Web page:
Mental Health Needs of Children, Youth on the Rise
11-Apr-2019 1:05 PM EDT
Newswise — Bethesda, Md. – Over the last several years, providers saw a marked increase in mental health diagnoses, use of psychiatric medications, and outpatient care for mental health conditions among the diverse population of children in the Military Health System (MHS), according to a new study published by researchers at the Uniformed Services University of the Health Sciences (USU). These findings suggest the mental health care needs of children and youth are increasing and more child health care providers may be needed in both the military and civilian health care system. The study, “Mental Health Trends in Military Pediatrics,” was published in Psychiatric Services on April 10.
Using a Military Health System database of patient records, the team of USU researchers retrospectively reviewed trends in mental health conditions, treatment, and psychiatric medication prescriptions from 2003 to 2015 in children ages 2 to 18. During that time, mental health care visits increased about 2 percent each year, and diagnosed mental health conditions increased 4 percent from about 9 percent in 2003, to 15.5 percent in 2015, according to the study. Use of psychiatric medications also increased from about 7 percent in 2003, to about 10 percent in 2015, and older children were most affected. However, use of psychiatric prescriptions did keep pace with the number of mental health diagnoses, suggesting an increase in use of these medications was likely due to increased diagnoses.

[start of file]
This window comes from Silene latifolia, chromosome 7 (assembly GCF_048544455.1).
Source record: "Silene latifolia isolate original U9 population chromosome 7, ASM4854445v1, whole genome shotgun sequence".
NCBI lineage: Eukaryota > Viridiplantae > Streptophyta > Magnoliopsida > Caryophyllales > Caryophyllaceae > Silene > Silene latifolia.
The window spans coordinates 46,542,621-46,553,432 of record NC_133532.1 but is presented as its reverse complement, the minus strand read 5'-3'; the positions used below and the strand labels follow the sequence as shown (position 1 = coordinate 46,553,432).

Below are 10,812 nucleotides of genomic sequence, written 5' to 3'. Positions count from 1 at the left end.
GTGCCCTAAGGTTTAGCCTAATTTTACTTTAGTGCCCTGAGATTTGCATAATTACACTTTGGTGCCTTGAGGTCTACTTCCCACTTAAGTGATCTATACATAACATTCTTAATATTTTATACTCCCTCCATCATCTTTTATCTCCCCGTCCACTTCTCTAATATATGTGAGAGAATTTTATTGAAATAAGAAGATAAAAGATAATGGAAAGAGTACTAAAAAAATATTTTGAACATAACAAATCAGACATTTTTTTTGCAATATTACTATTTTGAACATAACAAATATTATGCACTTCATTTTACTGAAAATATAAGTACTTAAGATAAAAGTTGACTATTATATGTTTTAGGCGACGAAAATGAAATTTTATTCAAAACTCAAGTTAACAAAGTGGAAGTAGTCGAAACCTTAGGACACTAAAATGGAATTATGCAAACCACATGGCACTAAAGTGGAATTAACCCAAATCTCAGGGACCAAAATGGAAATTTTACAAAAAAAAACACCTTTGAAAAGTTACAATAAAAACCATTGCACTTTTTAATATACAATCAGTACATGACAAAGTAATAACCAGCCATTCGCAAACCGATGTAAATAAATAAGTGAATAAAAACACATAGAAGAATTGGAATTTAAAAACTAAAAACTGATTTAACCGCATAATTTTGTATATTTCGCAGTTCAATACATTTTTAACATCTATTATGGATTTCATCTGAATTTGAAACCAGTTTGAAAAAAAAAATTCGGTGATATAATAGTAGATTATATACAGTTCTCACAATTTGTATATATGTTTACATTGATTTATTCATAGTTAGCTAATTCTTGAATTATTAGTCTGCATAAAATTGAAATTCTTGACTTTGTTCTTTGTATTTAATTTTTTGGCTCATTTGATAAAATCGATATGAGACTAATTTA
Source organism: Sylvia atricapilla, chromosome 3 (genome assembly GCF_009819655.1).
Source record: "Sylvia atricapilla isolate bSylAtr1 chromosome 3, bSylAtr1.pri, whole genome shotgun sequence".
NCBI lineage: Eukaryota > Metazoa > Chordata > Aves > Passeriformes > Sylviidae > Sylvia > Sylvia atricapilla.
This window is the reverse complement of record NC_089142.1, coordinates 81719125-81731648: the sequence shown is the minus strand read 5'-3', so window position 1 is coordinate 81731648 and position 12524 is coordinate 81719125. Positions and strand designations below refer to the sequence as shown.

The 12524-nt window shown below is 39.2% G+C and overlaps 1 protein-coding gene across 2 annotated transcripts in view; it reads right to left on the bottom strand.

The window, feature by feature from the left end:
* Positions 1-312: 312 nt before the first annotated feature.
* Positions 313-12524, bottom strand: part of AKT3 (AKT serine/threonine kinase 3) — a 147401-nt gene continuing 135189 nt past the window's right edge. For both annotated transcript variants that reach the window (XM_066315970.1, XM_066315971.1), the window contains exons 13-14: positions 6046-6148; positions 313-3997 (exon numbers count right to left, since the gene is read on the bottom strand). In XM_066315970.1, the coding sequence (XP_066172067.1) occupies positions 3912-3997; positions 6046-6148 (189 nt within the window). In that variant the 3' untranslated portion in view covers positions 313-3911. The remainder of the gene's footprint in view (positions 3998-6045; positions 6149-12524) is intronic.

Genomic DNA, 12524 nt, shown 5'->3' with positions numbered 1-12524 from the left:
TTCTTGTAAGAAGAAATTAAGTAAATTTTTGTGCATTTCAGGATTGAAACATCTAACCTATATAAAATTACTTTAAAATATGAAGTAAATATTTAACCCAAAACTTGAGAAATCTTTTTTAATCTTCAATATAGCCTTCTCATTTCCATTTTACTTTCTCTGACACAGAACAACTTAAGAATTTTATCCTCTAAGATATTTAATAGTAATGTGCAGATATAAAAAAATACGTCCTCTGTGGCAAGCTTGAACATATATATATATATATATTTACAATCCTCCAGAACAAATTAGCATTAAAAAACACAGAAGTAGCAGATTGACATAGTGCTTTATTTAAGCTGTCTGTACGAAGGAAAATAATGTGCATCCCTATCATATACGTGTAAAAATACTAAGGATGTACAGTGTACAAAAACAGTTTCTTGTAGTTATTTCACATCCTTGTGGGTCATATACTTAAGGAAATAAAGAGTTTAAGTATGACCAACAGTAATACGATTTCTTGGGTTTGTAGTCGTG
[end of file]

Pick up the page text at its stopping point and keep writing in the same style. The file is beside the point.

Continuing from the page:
The greatest increase was in diagnoses for suicidal ideation, which rose by more than 20 percent a year, according to Dr. Elizabeth Hisle-Gorman, an associate professor of Pediatrics at USU.
“These increases did not appear to be directly related to a parent’s deployment, since we did not see spikes in children’s mental health diagnosis, care, or pharmaceutical treatment during periods of increased deployment,” Hisle-Gorman added. “Our findings were more pronounced in older children, suggesting it may be important to increase surveillance of this group.”
Since the Military Health System is a system of open access to care, and these trends were consistent with that of national trends, the researchers believe the rising trends are not related to access to care. However, the researchers believe these results may be related to increased mental health screening in children and adolescents, increased attention to mental health issues, or national efforts aimed at supporting primary care providers in the diagnosis and treatment of some child mental health conditions.
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ABOUT UNIFORMED SERVICES UNIVERSITY
The Uniformed Services University of the Health Sciences (USU) is the nation's only Federal health sciences university. USU educates, trains and prepares uniformed services health professionals, officers and leaders to directly support the Military Health System, the National Security and National Defense Strategies of the United States and the readiness of our armed forces. For more information, visit: www.usuhs.edu.